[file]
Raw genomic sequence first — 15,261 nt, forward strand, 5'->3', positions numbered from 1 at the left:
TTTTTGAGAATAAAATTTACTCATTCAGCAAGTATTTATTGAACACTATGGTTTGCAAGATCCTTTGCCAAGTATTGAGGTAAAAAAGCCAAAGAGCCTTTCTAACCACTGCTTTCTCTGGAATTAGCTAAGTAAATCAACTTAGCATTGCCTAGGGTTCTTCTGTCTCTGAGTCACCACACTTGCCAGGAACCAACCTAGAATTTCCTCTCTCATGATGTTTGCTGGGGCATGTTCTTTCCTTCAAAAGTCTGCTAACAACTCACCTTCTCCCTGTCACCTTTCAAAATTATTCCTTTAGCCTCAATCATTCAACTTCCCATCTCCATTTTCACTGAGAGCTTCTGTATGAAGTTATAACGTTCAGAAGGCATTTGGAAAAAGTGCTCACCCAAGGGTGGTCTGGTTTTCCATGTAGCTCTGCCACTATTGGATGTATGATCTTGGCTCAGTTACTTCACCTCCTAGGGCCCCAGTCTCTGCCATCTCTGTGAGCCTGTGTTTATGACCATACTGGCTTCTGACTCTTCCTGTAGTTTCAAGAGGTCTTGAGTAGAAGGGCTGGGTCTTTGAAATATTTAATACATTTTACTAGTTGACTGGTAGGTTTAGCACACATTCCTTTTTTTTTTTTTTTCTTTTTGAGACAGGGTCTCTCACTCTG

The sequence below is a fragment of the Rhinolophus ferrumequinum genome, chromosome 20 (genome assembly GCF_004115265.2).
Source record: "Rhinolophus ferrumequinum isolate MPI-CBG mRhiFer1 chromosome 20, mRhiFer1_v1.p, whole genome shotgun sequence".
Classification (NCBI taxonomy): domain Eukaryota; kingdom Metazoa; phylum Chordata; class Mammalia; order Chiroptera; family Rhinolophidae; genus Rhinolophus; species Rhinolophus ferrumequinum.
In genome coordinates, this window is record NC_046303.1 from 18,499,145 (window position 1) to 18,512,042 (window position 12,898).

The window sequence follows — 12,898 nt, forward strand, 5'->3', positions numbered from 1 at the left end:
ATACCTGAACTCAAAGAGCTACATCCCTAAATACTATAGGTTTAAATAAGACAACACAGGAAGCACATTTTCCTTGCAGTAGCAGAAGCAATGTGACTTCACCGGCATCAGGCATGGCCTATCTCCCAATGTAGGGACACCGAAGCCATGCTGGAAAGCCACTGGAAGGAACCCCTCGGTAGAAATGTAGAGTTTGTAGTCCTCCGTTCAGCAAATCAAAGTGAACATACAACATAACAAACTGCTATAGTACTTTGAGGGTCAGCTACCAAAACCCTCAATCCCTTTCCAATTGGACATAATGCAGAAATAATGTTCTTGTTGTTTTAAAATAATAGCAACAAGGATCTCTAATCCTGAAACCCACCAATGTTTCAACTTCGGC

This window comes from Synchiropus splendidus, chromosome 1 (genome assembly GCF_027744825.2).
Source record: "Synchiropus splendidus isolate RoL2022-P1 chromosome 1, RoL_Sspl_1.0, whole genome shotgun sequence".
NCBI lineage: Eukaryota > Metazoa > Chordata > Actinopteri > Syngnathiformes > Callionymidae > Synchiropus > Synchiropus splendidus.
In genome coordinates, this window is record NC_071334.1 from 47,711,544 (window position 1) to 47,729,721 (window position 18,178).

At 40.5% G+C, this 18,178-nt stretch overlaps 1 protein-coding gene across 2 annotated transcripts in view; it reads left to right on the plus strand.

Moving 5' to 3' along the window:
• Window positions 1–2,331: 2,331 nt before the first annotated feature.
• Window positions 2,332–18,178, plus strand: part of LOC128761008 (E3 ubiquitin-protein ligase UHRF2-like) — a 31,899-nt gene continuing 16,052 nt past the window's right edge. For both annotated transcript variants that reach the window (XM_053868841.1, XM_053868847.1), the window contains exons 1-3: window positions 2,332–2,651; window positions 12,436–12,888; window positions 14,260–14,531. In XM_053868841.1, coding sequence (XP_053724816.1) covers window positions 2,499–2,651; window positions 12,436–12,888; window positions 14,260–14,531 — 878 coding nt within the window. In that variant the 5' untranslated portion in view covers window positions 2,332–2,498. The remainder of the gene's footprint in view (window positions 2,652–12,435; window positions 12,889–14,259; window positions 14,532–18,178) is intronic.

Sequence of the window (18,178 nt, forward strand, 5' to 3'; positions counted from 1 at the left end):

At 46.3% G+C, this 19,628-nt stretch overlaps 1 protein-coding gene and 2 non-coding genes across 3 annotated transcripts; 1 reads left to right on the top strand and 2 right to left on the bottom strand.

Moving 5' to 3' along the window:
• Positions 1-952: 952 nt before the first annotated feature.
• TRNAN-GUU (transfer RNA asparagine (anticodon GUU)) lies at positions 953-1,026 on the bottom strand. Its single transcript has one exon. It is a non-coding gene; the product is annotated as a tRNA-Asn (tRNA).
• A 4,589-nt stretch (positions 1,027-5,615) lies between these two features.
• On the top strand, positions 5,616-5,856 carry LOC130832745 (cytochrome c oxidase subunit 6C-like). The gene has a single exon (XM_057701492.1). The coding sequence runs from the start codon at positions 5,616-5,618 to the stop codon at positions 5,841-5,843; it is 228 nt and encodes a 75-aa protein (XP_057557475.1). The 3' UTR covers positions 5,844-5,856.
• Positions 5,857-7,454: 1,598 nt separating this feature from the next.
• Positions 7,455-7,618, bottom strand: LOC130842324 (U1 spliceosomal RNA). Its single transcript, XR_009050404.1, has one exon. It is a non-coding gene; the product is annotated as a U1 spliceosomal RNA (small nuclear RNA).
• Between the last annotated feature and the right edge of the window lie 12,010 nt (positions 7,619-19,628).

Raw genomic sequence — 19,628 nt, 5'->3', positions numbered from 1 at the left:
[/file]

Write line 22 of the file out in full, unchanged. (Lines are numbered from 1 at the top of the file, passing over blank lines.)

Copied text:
• A 4,589-nt stretch (positions 1,027-5,615) lies between these two features.